The bat and the blind dog.

It was dark and lumpy and crumpled looking. At first, I thought it was a faded dry Camellia blossom that my cat, Tuppence, had brought inside. (This is a typical gift from her.) But just before I reached down to scoop it up off the bedroom floor, I hesitated for a closer look. And then I saw its little head and body – wings pulled in protectively to its sides. A bat. Small, probably young, deep brown, velvety-furred. (Also, I suspect, a gift from Tuppence.)

Sensing my nearness, the little bat suddenly broke his silence and began asking for help. He clicked. Over and over again, in this fascinating fashion, he desperately tried to communicate with me. Clicking, clicking, clicking, he let me know he was frightened and confused, lost and exhausted, and wanted nothing more than to be returned to the outdoors. Even Tuppence, who was watching and listening with great interest, didn’t try to harm him or even upset him any more than he already was.

Using a garden glove and an empty glass, I carried him out into the night, and nestled him down on a thick bed of ivy – not far from where a bat house is nailed to a gnarly old magnolia tree. I trusted his calls would bring others of his kind to his assistance. Bats do that. Watch out for each other. Help the injured and ill among them. Protect their babies and orphans and elderly. And by morning he was, indeed, nowhere to be seen.

I think I was particularly intrigued by this creature’s instinctive method of communication due in no small part to a ritual I had recently observed taking place between my dog, Indy, and a neighborhood dog down the street.

As Indy’s diabetes, blindness, and declining energy have begun to overtake him, I walk him almost exclusively now on leash and within the immediate area. These walks typically take us past the house where the other dog lives. The other dog is an Australian Shepherd (one of my favorite breeds). A breed, however, that inherently needs a job. Preferably involving sheep. A breed that will appoint itself a job if there are no sheep available. This dog has appointed himself the fence police for his rather large corner yard.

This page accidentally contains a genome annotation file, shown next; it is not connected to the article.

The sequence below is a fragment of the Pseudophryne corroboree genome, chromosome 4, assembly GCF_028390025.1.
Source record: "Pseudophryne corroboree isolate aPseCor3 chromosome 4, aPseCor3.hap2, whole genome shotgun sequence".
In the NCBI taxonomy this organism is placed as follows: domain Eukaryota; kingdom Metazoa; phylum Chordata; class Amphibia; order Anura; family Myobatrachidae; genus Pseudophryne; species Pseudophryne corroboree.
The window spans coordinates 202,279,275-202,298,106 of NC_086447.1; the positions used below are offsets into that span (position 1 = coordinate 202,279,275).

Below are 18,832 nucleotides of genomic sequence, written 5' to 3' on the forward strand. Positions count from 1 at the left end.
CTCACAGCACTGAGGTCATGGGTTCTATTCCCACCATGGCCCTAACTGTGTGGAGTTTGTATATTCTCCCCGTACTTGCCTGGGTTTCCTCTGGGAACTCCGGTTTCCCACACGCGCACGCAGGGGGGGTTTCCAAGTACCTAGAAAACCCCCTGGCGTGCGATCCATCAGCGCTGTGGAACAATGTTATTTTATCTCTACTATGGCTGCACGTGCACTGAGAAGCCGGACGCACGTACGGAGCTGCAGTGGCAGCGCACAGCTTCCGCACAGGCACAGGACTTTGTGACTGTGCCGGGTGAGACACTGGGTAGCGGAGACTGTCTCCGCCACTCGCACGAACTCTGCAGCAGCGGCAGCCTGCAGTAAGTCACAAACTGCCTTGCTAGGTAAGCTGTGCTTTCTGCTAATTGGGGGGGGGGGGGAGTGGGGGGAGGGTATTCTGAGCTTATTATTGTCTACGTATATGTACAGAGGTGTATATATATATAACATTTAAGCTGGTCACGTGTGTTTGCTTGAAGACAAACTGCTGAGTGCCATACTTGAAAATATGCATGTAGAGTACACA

When he sees someone approaching on foot, the Aussie hides in a clump of bushes, waits until the passerby comes into range, then rushes the fence barking with his loudest voice and skidding along on his feet to stir up as much dust and attitude as possible. He used to startle me greatly, even when I could see him coming. But Indy, completely sightless, remained nonplused. He simply ignored the confrontation the first few times. Then, he decided to do something about it. (I just held up my end of the leash and kept quiet.)

Indy began “talking” in a puppy-like voice to the Aussie, to establish a non-threatening presence. Then he spoke to the Aussie’s other senses. He stood quietly close to the fence, allowing the neighbor dog to look at and sniff him from head to tail. He gave him a leisurely, unedited version of his story – his health, his age, his gender, his personality, his history. Throughout the process, Indy notably kept his own face turned away from the other dog. Finally, Indy politely left his signature, and walked to the other side of the street.

Indy repeated his story to the other dog two days in a row. And the Aussie hasn’t barked at us since. Now, he comes to the fence whenever we pass by, watches and listens intently, but never aggressively. And Indy continues to speak to him wisely and simply with an open heart and peaceful energy.

Tolstoy believed that: “All great literature is one of two stories; a man goes on a journey or a stranger comes to town.” Perhaps this observation applies to our lives as well as our fiction. Perhaps we are all strangers – and all on a journey. Like a bat who inexplicably finds himself inside a house, or a dog who blindly trespasses onto a strange lawn. And we tell our stories in the best way we can. And we trust there is someone who wants to listen.